Care Home Sentencing a Salutary Reminder of the Importance of Fire Safety Responsibilities By Hannah Eales, partner at law firm Kingsley Napley LLP ( specialising in fire and safety law On 5 January 2022, Bupa pleaded guilty at Southwark Crown Court to breaches of the Regulatory Reform (Fire Safety) Order 2005. Bupa were ordered to pay a fine of £937,500 and prosecution costs of £104,000. This is the highest ever fine imposed for fire safety breaches under the Fire Safety Order in the UK. London Fire Brigade brought the prosecution following the fire in March 2016 at a residential Care Home in South East London in which a 69 year old man in a wheelchair sadly died in a fire whilst smoking unsupervised in a shelter in the garden of the Home. The victim had been prescribed a paraffin based emollient cream. BUPA policy required emollient cream users to have further precautions for smoking such as a smoking apron or to be supervised, neither of which were done. Bupa pleaded guilty to a breach of Article 11(1) of the Fire Safety Order which states ‘(1) The responsible person must make and give effect to such arrangements as are appropriate, having regard to the size of his undertaking and the nature of its activities, for the effective planning, organisation, control, monitoring and review of the preventive and protective measures.’ In particular, Bupa accepted that it had failed to:

• Ensure staff understood the risks from the use of emollient creams; • Warn residents using paraffin-based products not to smoke, or, require precautions to be taken such as the use of a smock or apron; • Instruct staff not to leave a resident using paraffin-based products smoking unsupervised; and • Carry out an individual smoking risk assessment of the resident as normal with the control measures in place. The Judge approached the sentencing exercise using the Sentencing Council’s Health & Safety guidelines. The Judge considered the culpability of Bupa to be ‘High’ reflecting the fact that the risks of emollient cream by smokers was well known by 2016 and Bupa had been specifically warned of the risk. In terms of seriousness of harm risked, he considered this to be ‘Level A’, but determined the likelihood of harm to be ‘Medium’. As Bupa falls within the category of a ‘large’ organisation and reflecting the fact that the breaches had actually caused a fatality, the Judge set a starting point of a fine of £1.5 million. He discounted 25% on account of Bupa’s guilty plea and discounted a further £250,000 to reflect the current pressures on the care sector, partly due to the pandemic. This case serves as a valuable reminder to all care home managers and owners of the importance of complying with fire safety responsibilities and both the tragic personal and serious financial consequences when those responsibilities are not met.

Getting Your Fire Safety Right Passive Fire Protection maximises the time available to evacuate a property, and or prevent a fire from taking hold in the first place but it is vital it is completed by a reputable, competent and third-party accredited company. With so much attention in the media, it is not surprising that it is attracting non-specialised contractors who, even with the best of intentions, may not be completing the works correctly. Our aim is to provide a ‘Certified Solution,’ this means the processes and materials used in the repair have been tested in front of a furnace to ensure they can provide at least the specified protection time, dependant on the requirement. Where this is not possible, we consult our suppliers to establish an ‘Engineered Solution.’ The reality of employing a non-specialising contractor is that it is quite likely the work will be identified as inadequate during a fire risk assessment or fire authority inspection. The most common indicator of non-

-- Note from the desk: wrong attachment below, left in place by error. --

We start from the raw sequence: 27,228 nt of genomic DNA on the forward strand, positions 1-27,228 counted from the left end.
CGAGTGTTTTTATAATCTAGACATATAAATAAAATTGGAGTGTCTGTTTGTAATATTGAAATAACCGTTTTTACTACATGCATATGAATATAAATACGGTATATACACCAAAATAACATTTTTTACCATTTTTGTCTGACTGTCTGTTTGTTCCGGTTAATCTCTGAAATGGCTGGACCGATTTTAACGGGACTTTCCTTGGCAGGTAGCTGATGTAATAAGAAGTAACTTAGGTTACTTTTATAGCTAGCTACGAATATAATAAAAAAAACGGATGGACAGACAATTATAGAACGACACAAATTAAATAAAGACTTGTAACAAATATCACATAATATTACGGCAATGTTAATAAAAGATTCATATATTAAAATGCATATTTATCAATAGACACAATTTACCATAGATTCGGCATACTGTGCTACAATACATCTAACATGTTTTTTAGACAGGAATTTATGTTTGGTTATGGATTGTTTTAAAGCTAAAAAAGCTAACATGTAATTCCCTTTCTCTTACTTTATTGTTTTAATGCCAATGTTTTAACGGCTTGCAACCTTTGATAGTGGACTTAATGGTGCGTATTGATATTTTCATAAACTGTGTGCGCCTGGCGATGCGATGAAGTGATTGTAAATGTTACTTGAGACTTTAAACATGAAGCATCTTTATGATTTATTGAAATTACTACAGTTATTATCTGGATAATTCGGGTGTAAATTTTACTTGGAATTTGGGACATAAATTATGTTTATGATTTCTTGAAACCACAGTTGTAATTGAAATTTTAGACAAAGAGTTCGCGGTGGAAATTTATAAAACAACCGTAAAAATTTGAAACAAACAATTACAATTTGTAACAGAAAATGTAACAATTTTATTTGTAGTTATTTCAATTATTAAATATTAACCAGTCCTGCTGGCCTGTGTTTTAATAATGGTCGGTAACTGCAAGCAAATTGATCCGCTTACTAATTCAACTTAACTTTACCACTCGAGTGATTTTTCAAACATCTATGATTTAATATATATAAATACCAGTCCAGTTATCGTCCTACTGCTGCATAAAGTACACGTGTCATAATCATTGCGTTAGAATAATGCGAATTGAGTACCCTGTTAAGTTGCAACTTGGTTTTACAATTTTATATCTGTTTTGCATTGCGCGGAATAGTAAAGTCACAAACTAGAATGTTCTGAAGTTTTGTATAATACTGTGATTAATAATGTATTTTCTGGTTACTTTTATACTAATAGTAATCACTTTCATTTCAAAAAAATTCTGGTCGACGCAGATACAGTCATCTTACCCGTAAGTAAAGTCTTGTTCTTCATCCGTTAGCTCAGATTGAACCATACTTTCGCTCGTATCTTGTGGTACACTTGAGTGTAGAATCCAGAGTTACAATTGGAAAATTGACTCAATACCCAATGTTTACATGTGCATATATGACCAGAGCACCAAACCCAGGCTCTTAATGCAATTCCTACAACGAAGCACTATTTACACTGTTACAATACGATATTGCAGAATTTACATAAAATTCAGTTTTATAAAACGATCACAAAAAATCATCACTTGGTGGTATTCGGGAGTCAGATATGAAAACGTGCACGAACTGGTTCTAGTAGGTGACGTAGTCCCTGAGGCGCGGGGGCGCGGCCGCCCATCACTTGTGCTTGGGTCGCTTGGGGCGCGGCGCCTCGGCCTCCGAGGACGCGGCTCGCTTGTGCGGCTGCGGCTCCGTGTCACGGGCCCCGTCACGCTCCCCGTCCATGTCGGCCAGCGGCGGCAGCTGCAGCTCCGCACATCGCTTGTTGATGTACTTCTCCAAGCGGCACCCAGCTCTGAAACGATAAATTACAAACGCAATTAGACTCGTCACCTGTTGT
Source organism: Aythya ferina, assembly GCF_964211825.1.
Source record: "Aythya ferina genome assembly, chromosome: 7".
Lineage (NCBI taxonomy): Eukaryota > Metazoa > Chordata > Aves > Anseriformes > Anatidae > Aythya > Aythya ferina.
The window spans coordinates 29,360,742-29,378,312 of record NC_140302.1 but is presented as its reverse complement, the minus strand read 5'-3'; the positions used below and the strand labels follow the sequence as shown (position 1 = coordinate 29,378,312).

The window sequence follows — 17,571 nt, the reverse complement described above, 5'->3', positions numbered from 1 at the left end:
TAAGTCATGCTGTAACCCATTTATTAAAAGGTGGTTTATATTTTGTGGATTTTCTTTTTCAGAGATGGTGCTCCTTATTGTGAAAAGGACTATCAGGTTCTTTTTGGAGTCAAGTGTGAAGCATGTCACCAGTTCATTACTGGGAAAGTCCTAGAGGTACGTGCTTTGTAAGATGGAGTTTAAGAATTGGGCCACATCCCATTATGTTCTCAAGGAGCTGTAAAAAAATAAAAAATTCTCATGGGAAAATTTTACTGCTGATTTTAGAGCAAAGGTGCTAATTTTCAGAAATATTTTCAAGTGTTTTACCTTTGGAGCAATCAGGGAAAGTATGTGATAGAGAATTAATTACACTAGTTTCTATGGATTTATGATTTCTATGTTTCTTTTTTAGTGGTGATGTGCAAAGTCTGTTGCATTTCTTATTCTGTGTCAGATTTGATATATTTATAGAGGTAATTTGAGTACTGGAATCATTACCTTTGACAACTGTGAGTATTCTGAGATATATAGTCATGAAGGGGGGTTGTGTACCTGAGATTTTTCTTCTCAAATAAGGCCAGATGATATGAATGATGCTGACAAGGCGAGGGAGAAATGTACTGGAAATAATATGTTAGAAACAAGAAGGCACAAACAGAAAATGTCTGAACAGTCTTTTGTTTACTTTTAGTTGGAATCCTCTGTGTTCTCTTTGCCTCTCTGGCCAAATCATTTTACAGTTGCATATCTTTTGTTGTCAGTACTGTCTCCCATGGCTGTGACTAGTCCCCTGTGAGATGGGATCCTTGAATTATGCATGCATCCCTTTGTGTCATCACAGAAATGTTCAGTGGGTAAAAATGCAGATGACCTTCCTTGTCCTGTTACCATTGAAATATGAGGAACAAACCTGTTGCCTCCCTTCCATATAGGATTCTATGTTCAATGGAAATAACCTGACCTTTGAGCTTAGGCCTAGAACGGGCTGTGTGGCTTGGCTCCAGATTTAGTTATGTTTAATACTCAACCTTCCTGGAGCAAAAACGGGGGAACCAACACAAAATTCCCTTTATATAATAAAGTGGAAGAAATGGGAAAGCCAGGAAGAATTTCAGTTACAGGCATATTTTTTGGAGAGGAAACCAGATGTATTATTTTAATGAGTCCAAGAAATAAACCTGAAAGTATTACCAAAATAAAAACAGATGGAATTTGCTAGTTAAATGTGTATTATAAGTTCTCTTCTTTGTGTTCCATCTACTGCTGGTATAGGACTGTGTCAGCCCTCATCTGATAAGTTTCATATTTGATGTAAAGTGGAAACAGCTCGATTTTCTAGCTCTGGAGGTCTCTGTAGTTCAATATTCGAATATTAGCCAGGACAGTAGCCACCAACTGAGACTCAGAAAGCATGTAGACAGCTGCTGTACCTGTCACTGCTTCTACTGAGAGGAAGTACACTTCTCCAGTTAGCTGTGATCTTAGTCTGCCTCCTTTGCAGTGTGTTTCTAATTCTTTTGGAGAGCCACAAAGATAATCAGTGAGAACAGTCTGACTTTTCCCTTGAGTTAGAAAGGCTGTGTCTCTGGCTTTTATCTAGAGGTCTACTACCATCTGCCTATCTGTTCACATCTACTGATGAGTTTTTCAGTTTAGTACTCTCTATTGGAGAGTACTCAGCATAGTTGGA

compliant work is the use of pink Polyurethane (PU) foam fillers. Whist the cannister instructions will give you the assurance of up to 5 hours protection, this can only be achieved with strict requirements for installation. For most common repairs these requirements cannot be met and

the product cannot be installed. It is recommended by ASFP and BMTRADA that any installations of pink foam are removed and replaced with a true fire rated alternative. We are often asked “Can I do the work myself?” As stated by the HSE, competence can be described as the combination of training, skills, experience and knowledge that a person has and their ability to apply them to perform a task safely. Unless suitable training has been undertaken, it is unlikely that you or your maintenance staff would be able to demonstrate competence in fire stopping works. Fire stopping is a very specialised part of the building works. We hold third party accreditation with International Fire Consultants (IFC) and are regularly audited to ensure we employ appropriate trained & competent staff, processes & procedures and only use suitable materials. We are also proud to be members of Association for Specialist Fire Protection (ASFP). We are working hard to engage with the care industry to ensure you get the best advice and workmanship to ensure your buildings are safe for residence and staff as well as being compliant with current regulations. See the advert below for further details.